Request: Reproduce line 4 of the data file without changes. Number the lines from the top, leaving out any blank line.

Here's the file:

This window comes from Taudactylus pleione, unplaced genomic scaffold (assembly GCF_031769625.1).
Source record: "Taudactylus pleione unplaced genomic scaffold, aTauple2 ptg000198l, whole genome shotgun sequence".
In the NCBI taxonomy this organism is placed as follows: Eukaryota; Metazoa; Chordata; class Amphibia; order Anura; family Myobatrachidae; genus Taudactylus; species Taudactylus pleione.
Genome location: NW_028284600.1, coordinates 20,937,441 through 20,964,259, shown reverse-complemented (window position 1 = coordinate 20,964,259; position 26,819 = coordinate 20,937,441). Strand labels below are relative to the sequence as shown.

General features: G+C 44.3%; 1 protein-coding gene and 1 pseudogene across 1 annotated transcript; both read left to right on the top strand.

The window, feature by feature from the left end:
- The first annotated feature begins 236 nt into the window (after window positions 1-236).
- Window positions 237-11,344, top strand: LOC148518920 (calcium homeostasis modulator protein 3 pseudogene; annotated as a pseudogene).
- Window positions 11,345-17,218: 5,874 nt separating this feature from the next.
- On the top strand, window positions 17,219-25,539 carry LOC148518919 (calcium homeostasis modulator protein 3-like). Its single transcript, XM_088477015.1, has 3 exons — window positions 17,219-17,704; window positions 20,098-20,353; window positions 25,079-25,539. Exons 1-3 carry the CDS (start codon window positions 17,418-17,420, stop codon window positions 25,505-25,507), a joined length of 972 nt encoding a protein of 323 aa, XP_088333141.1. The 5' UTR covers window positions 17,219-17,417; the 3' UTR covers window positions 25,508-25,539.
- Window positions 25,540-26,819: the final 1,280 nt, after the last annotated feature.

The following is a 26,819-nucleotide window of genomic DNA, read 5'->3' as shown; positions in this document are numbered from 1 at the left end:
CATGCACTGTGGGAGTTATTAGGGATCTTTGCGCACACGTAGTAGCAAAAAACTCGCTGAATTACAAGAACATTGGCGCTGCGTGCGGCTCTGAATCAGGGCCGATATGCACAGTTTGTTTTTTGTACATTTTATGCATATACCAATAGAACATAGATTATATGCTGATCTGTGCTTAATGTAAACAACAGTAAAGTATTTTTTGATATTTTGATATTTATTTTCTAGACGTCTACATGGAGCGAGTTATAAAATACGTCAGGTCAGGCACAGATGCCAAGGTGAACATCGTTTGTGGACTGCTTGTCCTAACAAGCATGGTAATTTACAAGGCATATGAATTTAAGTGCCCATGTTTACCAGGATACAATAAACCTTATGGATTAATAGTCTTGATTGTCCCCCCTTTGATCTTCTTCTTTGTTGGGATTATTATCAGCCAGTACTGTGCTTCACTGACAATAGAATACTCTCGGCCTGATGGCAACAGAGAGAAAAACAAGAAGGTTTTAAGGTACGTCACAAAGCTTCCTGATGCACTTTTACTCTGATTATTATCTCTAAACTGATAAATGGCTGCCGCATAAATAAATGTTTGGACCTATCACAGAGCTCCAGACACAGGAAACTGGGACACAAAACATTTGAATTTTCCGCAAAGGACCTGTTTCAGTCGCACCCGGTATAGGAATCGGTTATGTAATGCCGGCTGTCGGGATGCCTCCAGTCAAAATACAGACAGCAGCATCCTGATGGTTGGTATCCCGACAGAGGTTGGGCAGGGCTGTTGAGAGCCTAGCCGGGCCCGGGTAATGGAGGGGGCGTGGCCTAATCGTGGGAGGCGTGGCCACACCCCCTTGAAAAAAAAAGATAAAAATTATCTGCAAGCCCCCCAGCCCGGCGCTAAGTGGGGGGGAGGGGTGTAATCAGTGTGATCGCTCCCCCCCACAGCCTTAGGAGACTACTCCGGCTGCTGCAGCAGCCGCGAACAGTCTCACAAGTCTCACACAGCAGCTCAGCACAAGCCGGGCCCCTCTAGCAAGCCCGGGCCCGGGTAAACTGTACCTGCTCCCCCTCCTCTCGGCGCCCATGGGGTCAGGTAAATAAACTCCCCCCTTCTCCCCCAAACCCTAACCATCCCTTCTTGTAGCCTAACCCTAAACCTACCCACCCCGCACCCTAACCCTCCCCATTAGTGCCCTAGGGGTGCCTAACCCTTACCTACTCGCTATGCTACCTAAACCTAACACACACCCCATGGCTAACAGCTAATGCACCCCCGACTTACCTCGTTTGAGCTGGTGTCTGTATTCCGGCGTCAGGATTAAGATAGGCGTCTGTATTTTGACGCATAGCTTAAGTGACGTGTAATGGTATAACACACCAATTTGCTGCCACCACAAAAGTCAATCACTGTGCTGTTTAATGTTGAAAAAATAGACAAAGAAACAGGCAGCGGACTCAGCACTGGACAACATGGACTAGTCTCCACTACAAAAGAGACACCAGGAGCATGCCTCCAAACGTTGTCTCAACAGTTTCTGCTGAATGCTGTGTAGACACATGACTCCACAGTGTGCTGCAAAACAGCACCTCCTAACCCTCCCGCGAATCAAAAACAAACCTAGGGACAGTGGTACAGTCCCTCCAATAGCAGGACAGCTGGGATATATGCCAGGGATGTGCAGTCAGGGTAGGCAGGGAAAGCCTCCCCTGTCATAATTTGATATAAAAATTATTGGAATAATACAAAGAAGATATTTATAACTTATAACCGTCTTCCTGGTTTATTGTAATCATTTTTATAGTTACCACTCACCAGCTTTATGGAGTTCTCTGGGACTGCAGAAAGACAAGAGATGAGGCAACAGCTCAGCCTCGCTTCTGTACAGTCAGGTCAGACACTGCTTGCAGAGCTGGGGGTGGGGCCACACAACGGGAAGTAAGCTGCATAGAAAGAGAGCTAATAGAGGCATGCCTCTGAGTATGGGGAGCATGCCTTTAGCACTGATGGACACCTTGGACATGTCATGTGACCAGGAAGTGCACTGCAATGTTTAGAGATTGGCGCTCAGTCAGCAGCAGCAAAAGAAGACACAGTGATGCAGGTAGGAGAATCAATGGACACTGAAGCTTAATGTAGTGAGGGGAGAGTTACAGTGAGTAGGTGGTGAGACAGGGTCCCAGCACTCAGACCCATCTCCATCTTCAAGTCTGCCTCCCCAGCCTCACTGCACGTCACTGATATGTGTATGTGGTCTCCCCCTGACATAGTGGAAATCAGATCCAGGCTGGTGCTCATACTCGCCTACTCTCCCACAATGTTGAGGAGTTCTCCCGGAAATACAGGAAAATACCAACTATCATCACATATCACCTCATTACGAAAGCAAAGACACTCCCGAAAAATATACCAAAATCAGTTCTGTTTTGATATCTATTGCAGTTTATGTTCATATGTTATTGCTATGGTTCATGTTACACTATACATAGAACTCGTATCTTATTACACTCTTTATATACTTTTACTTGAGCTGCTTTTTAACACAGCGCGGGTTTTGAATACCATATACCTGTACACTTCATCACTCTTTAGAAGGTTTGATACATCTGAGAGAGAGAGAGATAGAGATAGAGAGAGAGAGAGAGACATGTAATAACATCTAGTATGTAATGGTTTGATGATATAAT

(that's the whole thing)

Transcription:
Genome location: NW_028284600.1, coordinates 20,937,441 through 20,964,259, shown reverse-complemented (window position 1 = coordinate 20,964,259; position 26,819 = coordinate 20,937,441). Strand labels below are relative to the sequence as shown.